The BBC is tendering for a private company to produce the iconic BBC Proms.
The Proms is the latest title to be put out to competitive tender, as part of the Charter and Agreement requirement to open up more of the BBC’s TV programmes to competition.
An invitation to tender for the TV coverage of the Proms will be published in June 2018. This will include coverage from the BBC Proms Event at the Royal Albert Hall on BBC Two (First Night of the Proms, Proms Extra), BBC Four and the Last Night of the Proms on BBC One.
BBC Content will invite pitches from all producers and a full list of eligibility criteria and requirements for the coverage will be openly shared with all suppliers. The BBC will retain all intellectual property rights for the programmes, which will continue to be shown across BBC Television, but the tendering process will decide which supplier produces the television coverage. The management of the BBC Proms will remain in BBC Radio Commissioning, and the proms coverage on Radio 3 will not be impacted by the tender. The volume of television coverage will remain broadly the same, but the number of hours fluctuates slightly year-on-year, depending on the selection and length of the performances themselves.
Richard Dawkins, Chief Operating Officer, BBC Content, says: “The Proms is a critical part of the BBC’s commitment to classical music, and our TV coverage is crucial in bringing these world-class performances to the widest possible audience. In putting this important event out to tender we are continuing to make good progress towards opening up the production of more of the BBC’s programming to competition.”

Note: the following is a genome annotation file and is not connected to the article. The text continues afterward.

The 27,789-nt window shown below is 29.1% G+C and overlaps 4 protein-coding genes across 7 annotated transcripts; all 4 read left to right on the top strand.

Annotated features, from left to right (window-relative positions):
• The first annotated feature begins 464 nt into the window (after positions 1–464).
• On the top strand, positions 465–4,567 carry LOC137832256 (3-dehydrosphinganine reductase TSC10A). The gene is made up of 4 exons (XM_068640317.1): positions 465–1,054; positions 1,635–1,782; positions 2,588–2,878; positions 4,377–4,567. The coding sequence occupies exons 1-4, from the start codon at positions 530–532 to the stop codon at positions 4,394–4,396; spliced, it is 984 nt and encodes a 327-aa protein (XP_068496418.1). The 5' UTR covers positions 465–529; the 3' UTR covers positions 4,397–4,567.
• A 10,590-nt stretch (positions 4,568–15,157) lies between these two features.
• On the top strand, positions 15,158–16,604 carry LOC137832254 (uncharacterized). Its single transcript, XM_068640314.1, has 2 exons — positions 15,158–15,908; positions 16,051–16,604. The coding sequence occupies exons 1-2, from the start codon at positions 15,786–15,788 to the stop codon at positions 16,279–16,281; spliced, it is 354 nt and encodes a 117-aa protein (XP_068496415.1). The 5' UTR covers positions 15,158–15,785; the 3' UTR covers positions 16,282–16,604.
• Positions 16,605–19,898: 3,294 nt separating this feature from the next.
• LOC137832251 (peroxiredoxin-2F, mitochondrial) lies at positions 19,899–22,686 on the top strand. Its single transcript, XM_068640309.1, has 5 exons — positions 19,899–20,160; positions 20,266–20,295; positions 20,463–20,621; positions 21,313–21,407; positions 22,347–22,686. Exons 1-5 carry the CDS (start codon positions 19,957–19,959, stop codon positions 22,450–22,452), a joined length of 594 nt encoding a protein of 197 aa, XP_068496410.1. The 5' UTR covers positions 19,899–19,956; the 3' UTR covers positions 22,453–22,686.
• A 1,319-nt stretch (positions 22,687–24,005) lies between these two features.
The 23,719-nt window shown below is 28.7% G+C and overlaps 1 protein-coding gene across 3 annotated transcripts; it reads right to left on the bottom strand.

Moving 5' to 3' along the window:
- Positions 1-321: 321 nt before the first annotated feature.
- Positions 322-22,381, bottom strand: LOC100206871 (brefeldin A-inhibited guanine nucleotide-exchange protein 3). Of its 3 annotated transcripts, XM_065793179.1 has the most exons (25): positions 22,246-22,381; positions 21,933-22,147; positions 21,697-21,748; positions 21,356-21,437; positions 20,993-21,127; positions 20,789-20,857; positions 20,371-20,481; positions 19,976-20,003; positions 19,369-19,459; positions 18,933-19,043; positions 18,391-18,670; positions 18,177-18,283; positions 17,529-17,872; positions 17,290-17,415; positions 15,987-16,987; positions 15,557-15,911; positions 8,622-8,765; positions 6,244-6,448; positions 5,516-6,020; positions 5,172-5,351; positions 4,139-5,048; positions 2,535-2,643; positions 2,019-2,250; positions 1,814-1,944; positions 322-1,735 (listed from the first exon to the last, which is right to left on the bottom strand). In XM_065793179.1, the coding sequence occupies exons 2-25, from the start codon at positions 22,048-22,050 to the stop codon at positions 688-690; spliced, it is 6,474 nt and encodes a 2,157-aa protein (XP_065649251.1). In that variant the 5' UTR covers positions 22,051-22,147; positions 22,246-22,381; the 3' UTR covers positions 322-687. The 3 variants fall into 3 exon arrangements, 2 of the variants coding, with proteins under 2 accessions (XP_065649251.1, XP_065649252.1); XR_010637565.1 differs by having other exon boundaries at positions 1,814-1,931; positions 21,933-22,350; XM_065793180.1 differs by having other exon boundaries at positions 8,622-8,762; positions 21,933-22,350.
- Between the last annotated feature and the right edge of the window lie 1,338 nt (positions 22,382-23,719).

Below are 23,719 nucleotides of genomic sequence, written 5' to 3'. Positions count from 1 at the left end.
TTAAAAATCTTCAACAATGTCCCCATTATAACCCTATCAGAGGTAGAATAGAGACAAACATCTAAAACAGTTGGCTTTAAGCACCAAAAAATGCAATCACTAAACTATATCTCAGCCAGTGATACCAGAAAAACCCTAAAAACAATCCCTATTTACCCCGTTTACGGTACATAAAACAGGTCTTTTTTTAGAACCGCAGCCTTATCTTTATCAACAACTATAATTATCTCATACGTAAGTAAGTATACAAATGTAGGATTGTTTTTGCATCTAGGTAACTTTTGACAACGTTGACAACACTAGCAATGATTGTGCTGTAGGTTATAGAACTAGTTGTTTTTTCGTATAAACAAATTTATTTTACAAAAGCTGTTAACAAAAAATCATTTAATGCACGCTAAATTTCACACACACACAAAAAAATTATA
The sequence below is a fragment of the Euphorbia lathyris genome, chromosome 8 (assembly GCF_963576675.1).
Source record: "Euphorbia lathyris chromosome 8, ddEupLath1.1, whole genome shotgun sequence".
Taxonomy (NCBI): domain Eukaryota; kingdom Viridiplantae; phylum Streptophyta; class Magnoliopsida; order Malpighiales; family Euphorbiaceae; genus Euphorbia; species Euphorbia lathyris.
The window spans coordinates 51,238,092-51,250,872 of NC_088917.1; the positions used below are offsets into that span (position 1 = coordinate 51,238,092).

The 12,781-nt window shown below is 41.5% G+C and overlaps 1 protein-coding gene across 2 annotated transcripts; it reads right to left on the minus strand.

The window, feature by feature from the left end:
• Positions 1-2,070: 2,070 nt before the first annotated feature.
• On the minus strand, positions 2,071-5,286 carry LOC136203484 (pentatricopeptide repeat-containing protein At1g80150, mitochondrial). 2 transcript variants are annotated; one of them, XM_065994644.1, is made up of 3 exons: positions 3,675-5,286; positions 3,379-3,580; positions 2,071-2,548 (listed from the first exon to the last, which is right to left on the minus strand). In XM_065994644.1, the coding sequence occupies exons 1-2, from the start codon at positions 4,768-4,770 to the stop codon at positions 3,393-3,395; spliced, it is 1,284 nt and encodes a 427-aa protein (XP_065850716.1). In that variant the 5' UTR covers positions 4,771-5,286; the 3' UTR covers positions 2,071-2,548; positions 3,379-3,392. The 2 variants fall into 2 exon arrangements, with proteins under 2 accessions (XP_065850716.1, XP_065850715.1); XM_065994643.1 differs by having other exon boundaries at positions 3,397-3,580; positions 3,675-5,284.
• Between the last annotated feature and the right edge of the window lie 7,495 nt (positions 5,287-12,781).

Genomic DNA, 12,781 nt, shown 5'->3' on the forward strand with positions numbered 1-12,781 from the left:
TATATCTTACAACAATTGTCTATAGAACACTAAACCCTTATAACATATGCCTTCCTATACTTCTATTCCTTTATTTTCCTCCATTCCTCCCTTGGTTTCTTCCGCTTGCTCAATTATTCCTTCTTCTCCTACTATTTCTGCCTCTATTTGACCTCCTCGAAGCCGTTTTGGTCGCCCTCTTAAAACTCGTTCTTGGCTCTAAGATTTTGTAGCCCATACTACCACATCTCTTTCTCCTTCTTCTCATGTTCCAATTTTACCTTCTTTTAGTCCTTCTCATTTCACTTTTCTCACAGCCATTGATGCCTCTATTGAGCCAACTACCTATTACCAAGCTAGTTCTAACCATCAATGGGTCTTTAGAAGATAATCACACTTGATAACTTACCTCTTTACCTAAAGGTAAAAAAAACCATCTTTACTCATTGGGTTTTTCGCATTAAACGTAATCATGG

The other titles opened up to competitive tender were A Question Of Sport, Holby City, Doctors and Songs Of Praise. The first three were all retained by BBC Studios and the latter was awarded to two independent producers Avanti and Nine Lives. Horizon was also opened up to a competitive pitch process, with independent producers Windfall Films and Wingspan Productions joining BBC Studios to produce bundles of films for the BBC’s flagship science strand, as well as a number of single films placed into development with a range of independent producers. Daytime series Bargain Hunt was the sixth BBC title to be opened up to competition in February and a decision will be announced later this summer.
The tendering of returning series currently produced by BBC Studios forms part of the Compete Or Compare strategy launched by the BBC in 2014, which underlined the BBC’s commitment to commission the best programmes for audiences, regardless of who makes them. The BBC will be announcing further opportunities to the market across 2018: some of these will be further tenders for existing series, some will be specific invitations to pitch for new shows with a clear purpose, and others will be open calls for the best ideas as part of the normal commissioning process.
The requirements for each tender are communicated at the time of publication, with enough time for suppliers to do appropriate research and preparation. Since the Proms is an annual event, the process will be run in two parts. The Invitation To Tender (ITT) will be published in June to allow suppliers to apply and determine whether they pass the eligibility test to bid. The tender will be paused for the duration of this year’s Proms, and eligible suppliers will be invited to a site visit at the Royal Albert Hall. The tender process will resume once the season is over.